Blackwater Photographer Captures A Young Octopus With A Transparent Head, And You Can Even See Its Brain – Design You Trust — Design Daily Since 2007

Blackwater Photographer Captures A Young Octopus With A Transparent Head, And You Can Even See Its Brain

We humans have successfully photographed a black hole, landed rovers on Mars, and sent spacecraft to the dark side of the moon. However, our very own planet remains one of the last unknown frontiers – one that is deceptively familiar, too.

More: 500px, Facebook h/t: boredpanda

The ocean is the lifeblood of Earth, covering over 70 percent of the planet’s surface, driving weather, regulating temperature, and ultimately supporting life. Throughout history, the ocean has been a vital source of transport, commerce, growth, and inspiration.

But more than 80% of the ocean remains unexplored. Drawn by this mystery, Taipei-based photographer Wu Yung-sen has been shooting underwater for years.

“I heard about blackwater photography during a conversation with my friends and I immediately started working in this unique field,” Wu Yung-sen told Bored Panda. “First of all, you must learn the characteristics of blackwater creatures. Then you have to understand which areas are suitable for this activity, how to attract blackwater creatures, and how to keep yourself safe.”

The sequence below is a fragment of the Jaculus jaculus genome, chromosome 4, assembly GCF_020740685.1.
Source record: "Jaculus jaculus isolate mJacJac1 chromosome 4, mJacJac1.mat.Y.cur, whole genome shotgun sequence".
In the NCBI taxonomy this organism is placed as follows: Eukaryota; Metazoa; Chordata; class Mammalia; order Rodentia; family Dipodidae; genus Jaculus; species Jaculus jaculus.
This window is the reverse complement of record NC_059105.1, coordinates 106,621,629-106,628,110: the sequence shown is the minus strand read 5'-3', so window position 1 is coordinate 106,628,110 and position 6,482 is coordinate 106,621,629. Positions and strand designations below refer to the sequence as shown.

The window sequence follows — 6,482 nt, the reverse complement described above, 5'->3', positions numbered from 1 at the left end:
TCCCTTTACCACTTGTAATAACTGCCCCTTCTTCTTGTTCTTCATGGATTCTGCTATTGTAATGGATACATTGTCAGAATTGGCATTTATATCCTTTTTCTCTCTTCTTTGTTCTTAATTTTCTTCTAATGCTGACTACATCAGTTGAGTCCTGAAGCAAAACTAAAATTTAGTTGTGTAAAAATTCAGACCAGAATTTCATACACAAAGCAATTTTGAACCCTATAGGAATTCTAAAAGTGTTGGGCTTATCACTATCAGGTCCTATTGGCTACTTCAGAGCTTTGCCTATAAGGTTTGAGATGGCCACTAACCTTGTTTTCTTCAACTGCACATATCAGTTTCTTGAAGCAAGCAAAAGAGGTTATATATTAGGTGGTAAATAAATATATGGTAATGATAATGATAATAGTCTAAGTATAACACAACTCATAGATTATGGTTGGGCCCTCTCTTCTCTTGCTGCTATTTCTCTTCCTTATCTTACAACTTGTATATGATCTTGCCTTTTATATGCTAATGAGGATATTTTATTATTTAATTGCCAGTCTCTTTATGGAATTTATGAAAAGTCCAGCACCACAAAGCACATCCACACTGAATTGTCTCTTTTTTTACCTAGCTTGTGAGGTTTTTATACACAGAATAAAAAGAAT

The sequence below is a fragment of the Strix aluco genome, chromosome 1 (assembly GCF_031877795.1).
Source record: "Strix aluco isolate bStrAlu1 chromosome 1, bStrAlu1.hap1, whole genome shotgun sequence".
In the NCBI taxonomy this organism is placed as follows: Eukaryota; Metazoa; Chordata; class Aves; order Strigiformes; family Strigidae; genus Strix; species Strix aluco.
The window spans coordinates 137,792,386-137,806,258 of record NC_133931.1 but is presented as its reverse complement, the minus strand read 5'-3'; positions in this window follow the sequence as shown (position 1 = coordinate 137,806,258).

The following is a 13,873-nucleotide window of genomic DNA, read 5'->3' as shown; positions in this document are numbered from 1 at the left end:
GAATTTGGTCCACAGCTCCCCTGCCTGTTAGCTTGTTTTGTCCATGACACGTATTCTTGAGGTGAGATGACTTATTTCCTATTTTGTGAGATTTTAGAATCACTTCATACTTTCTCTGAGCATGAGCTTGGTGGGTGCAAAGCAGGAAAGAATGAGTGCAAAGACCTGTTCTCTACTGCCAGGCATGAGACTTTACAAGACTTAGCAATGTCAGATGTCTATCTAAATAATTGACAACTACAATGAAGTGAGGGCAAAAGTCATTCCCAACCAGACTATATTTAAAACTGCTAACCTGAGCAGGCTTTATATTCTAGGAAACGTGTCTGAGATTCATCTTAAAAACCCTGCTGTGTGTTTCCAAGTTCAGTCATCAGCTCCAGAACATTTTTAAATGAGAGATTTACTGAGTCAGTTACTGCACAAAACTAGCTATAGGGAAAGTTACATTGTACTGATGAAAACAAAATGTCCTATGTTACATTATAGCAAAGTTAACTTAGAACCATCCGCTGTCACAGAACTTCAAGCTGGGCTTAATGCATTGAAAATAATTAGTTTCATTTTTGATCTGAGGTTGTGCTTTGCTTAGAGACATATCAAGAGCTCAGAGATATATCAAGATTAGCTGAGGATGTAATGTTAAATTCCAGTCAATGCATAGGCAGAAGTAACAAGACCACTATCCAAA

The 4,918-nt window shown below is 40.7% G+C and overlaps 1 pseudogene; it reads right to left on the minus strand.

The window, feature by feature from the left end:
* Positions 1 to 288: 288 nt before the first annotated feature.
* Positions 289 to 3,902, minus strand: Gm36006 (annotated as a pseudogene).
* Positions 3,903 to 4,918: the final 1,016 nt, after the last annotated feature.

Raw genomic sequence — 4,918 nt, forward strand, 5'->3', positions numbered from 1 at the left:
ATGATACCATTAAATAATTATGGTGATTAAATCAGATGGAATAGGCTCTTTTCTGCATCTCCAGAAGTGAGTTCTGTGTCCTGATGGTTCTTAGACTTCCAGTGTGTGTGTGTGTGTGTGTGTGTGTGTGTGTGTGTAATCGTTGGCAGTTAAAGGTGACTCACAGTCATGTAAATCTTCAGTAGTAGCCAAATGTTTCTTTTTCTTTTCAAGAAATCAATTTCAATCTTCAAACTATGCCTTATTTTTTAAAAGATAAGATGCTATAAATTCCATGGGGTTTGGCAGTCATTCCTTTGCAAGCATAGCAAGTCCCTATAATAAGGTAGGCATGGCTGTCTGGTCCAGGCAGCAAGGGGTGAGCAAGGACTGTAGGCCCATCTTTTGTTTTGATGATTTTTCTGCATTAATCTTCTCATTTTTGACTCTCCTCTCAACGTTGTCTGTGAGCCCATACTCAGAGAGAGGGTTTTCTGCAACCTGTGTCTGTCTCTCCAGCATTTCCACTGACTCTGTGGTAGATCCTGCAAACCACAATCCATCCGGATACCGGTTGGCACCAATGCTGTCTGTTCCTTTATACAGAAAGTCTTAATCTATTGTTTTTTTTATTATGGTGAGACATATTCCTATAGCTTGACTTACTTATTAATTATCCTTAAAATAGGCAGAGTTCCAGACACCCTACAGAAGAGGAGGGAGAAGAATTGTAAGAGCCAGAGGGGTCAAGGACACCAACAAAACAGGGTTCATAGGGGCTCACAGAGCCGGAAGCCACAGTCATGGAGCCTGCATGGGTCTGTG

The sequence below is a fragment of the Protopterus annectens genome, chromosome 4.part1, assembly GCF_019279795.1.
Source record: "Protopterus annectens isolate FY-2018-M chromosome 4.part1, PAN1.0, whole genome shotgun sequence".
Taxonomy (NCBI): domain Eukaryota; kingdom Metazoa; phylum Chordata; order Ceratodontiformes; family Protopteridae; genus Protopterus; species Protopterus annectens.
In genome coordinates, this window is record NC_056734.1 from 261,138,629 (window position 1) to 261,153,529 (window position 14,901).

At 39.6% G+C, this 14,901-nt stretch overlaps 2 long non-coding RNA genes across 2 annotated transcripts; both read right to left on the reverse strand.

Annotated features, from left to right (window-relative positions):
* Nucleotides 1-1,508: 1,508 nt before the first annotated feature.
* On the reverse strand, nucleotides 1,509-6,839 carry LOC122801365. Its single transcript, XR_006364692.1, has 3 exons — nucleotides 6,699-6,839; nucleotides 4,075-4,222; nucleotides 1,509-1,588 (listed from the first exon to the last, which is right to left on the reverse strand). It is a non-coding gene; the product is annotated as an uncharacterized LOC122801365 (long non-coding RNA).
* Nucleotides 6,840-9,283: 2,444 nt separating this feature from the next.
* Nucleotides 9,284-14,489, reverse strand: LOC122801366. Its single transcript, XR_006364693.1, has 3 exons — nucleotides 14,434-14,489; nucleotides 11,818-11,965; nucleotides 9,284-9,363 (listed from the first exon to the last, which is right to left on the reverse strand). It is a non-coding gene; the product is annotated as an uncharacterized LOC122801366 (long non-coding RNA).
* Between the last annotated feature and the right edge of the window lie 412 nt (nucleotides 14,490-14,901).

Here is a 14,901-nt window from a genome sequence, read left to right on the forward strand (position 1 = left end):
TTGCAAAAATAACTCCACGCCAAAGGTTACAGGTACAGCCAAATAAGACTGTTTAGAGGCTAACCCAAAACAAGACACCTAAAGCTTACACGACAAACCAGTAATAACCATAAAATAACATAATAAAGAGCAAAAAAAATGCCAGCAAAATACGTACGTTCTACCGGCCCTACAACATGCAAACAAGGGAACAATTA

Wu Yung-sen said that after one completes all the above, everything basically boils down to luck. “I come back with nothing from most of my shoots.”

“My shooting depth is usually about 15-30 meters (50-100 feet), because the movement range of blackwater creatures is around 5 to 2000 meters (16 to 6,500 feet),” the photographer explained. “I can’t go any deeper than 45 meters (147 feet) because of the limitation of [my] diving equipment.”

Wu Yung-sen’s portfolio has a lot of other cool creatures too:

When it comes to actually pulling off the desired shot, Wu Yung-sen said the most difficult thing to control is the reflection of suspended particles matter in water. “If the position of the underwater flashlight is wrong then the subject will not be sharp enough.”

“Getting the correct light will reduce the reflection of suspended particles and the subject will stand out in the photo. In addition, most of the blackwater creatures are transparent, and the eye area is easy to overexpose.”

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